While i admit i am not upto date on current or future US plans. Could anyone actually tell me how many EADS weapons systems the US currently has or is likely to buy in the near future?????? Cant see this one hurting either side all that much.



posted on Jun, 15 2005 @ 12:56 PM
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The subsidies battle is far from over, I don't think most people in EU nations would build a model aircraft unless their gov't paid half the cost.


All joking aside, I think the subsidies are silly. EU competition should come from technology not just prices. I've never heard of the U.S. gov't showing restraint when it comes to cost of new "goodies", airlines either for that matter. Superior products should be the focus in the multi-nation EU deals, not jealousy over which nation gets how much of the manufacturing and which nations pay how much for development. It's silly to me, sorry.



posted on Jun, 15 2005 @ 01:28 PM
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Originally posted by looking4truth
I think the subsidies are silly. EU competition should come from technology not just prices.


- How come you just ignore the subsidies the US gov has paid out to it's airline and aero-industry?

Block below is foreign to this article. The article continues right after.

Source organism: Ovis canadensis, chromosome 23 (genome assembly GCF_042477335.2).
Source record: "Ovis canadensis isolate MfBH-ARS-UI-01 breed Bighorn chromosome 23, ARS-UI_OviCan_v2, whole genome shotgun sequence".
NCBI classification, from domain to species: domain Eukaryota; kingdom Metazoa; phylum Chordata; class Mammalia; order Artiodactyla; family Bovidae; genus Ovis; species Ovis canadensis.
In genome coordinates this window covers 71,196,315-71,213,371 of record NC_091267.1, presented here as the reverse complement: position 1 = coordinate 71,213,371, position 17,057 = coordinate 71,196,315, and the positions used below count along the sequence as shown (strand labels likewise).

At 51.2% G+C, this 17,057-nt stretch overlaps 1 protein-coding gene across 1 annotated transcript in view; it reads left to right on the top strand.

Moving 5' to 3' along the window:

The whole point about this dispute is that there are grounds for complaint on each side (otherwise the WTO would have dismissed the original motions outright).



posted on Jun, 15 2005 @ 01:52 PM
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Originally posted by sminkeypinkey

Originally posted by looking4truth
I think the subsidies are silly. EU competition should come from technology not just prices.


- How come you just ignore the subsidies the US gov has paid out to it's airline and aero-industry?

The whole point about this dispute is that there are grounds for complaint on each side (otherwise the WTO would have dismissed the original motions outright).


From what I have read and understand it goes like this.

U.S subsidies must be paid back in full even if a new aircraft doesn't sell well. But U.S aircraft companies get to benefit from military and government R&D.

EU subsidies only have to be paid back in full if a new aircraft sells well. And I think EU gives more subsidies per plane than the US.